In 2022, Switzerland does not plan to change the work permit quotas for non-European Union/European Free Trade Agreement (non-EUFTA) nationals. Because of the pandemic, not many quotas have been used up. In addition, the country in the Alps needs specialists in different fields. There have not been changes for nationals from EFTA countries as well. For example, Croatian nationals can work in Switzerland from January 1st, 2022, with the same rights as the rest of the EU/EFTA countries. Croatian citizens in Switzerland made up 1.9% of all EU/EFTA nationals. Previously, under a Swiss-approved law, Croatians were permitted to work in Switzerland while subject to transitional provisions. Quotas were in place for Croats who wanted to live and work in Switzerland.
Work Permit for Croatian Nationals in 2022
This is one big piece of news for the year 2022. Croatian nationals will work in Switzerland from January 1st, 2022, with the same rights as the rest of the EU/EFTA countries. Croatian citizens in Switzerland made up 1.9% of all EU/EFTA nationals. Previously, under a Swiss-approved law, Croatians were permitted to work in Switzerland while subject to transitional provisions; this means quotas were in place for Croats who wanted to live and work in Switzerland.
Companies based in Switzerland that wanted to hire a Croat had to apply for a work permit and demonstrate that previous efforts to fill the position in Switzerland had been unsuccessful. Such regulations have been in effect since January 1st, 2017.
When Croatia joined the EU in 2013, the accession agreement provided the Member States with the option of implementing a seven-year transition period before allowing Croatian workers to work in their territory with the same rights as every European Union country. When Romania and Bulgaria joined the EU, they were subjected to a similar transition period.
The Permit Quotas for 2022
For 2022, the Swiss government has announced the following quotas: 4000 “L” short-term permits for non-EU/EFTA nationals, 4500 “B” long-term permits for non-EU/EFTA nationals, 3000 “L” short-term permits for EU/EFTA service providers/seconded workers, 500 “B” long-term permits for EU/EFTA service providers/seconded workers, 1400 “L” short-term permits for British nationals, 2100 “B” long-term permits for British citizens. Quotas for non-EU/EFTA nationals are released on a calendar-year basis, whereas service providers/seconded workers based in the EU/EFTA and UK nationals’ allocations are released quarterly.
What makes people from around the globe choose Switzerland to work or live for good? Well, there are several reasons.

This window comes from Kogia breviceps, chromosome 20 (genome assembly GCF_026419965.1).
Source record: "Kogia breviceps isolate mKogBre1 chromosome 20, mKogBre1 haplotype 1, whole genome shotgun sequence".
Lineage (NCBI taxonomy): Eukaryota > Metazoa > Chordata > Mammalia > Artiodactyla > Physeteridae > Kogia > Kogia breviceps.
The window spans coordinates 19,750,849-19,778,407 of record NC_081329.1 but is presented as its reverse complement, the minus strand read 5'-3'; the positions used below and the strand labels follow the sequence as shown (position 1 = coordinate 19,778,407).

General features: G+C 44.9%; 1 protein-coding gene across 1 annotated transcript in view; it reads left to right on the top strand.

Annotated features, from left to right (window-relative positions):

Despite being a small country, Switzerland has four official languages: German, French, Italian, and Rhaeto-Romanic. It is a mandate that everything from the ingredient list on a grocery package to official government documents carries labels in three languages (German, French, and Italian).
The German-speaking Swiss speak a dialect of German, distinct from that of the Germans or Austrians, known as “Swiss-German” or “Schweizerdeutsch.”
The Swiss housing market is difficult in some areas due to a lack of housing supply. Property prices for purchase and rental remain relatively high, particularly in urban areas.
You must be wondering how one can rent a home in Switzerland? Individual housing arrangements are made available using publicly obtainable resources. Though there are classified ads in local or regional newspapers, the information is available on the internet more often than not. You can find vacancies by subscribing to various dedicated websites. Still, communication may be limited because properties don’t always get advertised on the internet due to the short time between renters. Because properties typically get rented in a short period, we recommend acting quickly.
When we talk about purchasing real estate property, it is time-consuming and affects an individual’s tax situation. However, when buying land in Switzerland, it is best to seek the advice of a qualified real estate professional. These professionals can explain the various fees due upon purchase, such as transfer taxes, notary fees, and land register fees (approximately 6-7 percent of the purchase price should get budgeted for these fees).
The cost of living in Switzerland
If you plan to move to Switzerland on a work permit, mark up the package to cover the high cost of living. Zurich, for instance, is renowned as the world’s most expensive city, with Geneva coming in third. Make sure your pay is comparable to that of a Swiss citizen when you relocate to Switzerland. In general, average salaries in Switzerland are commensurate with the country’s high cost of living. If you’re moving to this beautiful country in the Alps on a pension, make sure it’ll be enough to support you.
Furthermore, anyone arriving in Switzerland with the intent to stay for more than three months must obtain Swiss health insurance as soon as possible. They must ensure that health insurance covers them from the date of arrival. All Swiss residents must have health insurance, which gets organized privately. There are various plans and hence premiums on these insurances. So, it is preferred to do all the research related to health insurance price comparison and buy the insurance that fits your needs and has a low premium. Getting a health insurance quotes comparison in Switzerland will assist you in selecting the best one.
Everyone living in Switzerland has access to adequate health care during sickness or emergencies. In general, health insurance in Switzerland covers the costs of outpatient treatment, doctors (general practitioners), hospitals, pharmacies, and so on.
Before shifting to a new place, you must consider numerous factors, ranging from cost-effective tax planning to permit laws to the best school for your children. Also, keep in mind that for the year 2022, there are no changes in the number of work permit quotas.